An interview with James KA Smith


There is no author who has been more formative for me in the last 18 months than James K.A Smith.

I’ve enjoyed his work and found it stimulating (there’s lots of it though, he’s prolific).

I’ve written 10s of thousands of words about the Marvel universe (Episode 1, Episode 2, Episode 3, and Episode 4, plus my review of Daredevil season 2) playing with his (and Charles Taylor’s) insights on the “secular age” and how (not) to be secular. I’ve reviewed video games from this paradigm too. I think one of our massive challenges is figuring out how we can re-enchant the world for people before we even begin to talk to them about the nature and character of God.

Our current sermon series at church on being made in the image of God (and living as God’s images who are being transformed into the image of Christ) is profoundly impacted by his latest You Are What You Love (though the series was already well underway before it came out, and his influence is really an amalgam of his Imagining The Kingdom and Desiring The Kingdom which You Are What You Love summarises). 

You could say I’m a fan. So it was super fun to interview him for Eternity.

Here are a couple of nice highlights. But read the whole thing.

We inhabit the world as an “immanent frame” – a self-contained, self-sufficient “nature” that we presume is undisturbed by transcendence or eternity. [And Taylor points out that this is the water in which even believers swim – we don’t realise how disenchanted our belief has become.] The “buffered” self then is kind of a mirror of this: in an enchanted world, the self was “porous” – open to spirits and the Spirit, to demons and God. In a disenchanted world, the self is (allegedly) secured from such incursions…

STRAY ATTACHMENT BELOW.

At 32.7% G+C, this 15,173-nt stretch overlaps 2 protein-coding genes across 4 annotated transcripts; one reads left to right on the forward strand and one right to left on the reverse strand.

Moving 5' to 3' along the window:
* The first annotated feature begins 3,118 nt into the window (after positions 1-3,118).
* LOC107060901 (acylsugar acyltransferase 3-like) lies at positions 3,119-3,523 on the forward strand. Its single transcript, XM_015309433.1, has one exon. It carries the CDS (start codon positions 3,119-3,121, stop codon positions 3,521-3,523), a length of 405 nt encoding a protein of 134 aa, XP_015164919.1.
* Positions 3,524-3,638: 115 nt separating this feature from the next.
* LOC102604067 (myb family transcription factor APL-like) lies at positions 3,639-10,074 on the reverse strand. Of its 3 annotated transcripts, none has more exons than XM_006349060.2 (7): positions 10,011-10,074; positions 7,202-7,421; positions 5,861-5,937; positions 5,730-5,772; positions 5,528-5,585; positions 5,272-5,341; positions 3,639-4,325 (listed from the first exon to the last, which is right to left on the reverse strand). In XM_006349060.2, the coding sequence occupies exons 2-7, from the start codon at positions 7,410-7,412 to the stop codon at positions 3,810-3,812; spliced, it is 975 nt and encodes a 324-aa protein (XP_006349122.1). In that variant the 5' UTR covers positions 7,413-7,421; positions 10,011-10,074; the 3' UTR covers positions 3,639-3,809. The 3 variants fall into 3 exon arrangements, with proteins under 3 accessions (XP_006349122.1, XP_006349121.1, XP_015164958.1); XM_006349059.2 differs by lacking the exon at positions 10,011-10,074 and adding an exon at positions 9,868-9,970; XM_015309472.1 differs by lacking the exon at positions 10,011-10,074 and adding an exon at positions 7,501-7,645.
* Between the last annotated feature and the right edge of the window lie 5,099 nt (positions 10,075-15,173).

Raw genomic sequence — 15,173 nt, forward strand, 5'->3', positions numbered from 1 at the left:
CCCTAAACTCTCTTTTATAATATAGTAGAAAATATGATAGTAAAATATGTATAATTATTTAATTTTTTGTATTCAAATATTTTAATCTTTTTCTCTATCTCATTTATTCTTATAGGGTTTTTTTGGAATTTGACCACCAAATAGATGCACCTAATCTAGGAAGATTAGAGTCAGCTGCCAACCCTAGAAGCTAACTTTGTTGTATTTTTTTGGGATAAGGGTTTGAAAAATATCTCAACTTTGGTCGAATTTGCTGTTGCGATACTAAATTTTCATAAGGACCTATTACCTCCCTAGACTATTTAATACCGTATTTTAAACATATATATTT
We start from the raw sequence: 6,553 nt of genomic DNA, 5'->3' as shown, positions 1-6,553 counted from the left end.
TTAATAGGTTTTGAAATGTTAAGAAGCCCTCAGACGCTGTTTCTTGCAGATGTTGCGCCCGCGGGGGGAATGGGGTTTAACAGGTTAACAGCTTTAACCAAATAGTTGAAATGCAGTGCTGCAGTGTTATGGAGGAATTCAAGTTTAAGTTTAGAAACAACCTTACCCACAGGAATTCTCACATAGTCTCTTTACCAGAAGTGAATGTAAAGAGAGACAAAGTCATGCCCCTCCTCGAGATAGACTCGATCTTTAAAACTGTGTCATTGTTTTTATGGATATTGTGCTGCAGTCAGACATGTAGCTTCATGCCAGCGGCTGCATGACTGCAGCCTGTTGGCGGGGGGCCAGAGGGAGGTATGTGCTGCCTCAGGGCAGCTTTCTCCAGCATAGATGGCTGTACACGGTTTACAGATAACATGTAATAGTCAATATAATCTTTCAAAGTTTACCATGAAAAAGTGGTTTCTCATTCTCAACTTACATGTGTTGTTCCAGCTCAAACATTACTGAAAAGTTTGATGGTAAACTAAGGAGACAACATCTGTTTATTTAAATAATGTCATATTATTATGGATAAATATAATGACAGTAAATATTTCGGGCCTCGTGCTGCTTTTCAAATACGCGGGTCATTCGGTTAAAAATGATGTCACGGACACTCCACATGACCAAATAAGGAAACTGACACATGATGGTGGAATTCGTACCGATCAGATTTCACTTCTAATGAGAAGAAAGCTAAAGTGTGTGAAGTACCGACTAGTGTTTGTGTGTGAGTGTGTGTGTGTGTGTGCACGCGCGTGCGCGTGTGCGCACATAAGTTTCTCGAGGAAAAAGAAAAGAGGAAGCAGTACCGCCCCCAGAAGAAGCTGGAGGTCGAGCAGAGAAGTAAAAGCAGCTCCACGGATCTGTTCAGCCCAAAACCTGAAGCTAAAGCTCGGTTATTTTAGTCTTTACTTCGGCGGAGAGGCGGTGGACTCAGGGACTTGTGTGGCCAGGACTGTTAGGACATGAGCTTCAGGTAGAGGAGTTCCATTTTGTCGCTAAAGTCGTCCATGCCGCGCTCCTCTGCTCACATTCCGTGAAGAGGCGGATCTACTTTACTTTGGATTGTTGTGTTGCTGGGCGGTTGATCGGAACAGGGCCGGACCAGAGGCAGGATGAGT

The arts refuse the kind of flattened, brain-on-a-stick temptation of modernity. Well, at least good art does. There are all kinds of terribly bad art that is horribly didactic and just tries to offer “pretty” modes of transmission for some “message”. And unfortunately a lot of that bad art calls itself “Christian” art.

But good art – art that is allusive, oblique, suggestive, evocative, imaginative, art that traffics in mystery – living with that kind of art can re-enchant the world for us. It can become the wallpaper of our experience; it can be woven into our daily rhythms. The films of Terence Malick, the short stories of Flannery O’Connor, the poetry of Les Murray, the paintings of Mako Fujimura – these are all avenues of enchantment that will help us to resist the disenchantment and commodification of a commercialist, consumeristic culture.

This interview was organised via Christian Heritage College and the Associated Christian Schools Leaders Retreat, who are hosting James at a few events in July. I’m going to the Learning and Loves one.

ACS Leaders Retreat

Program and Registration details —ACS Leaders Retreat 2016

Learning and Loves: Re-Imagining Christian Education

Details and Registration details —

Millis Dinner — How (Not) To Be Secular: Cultural Engagement In A Pluralist Age

Registration —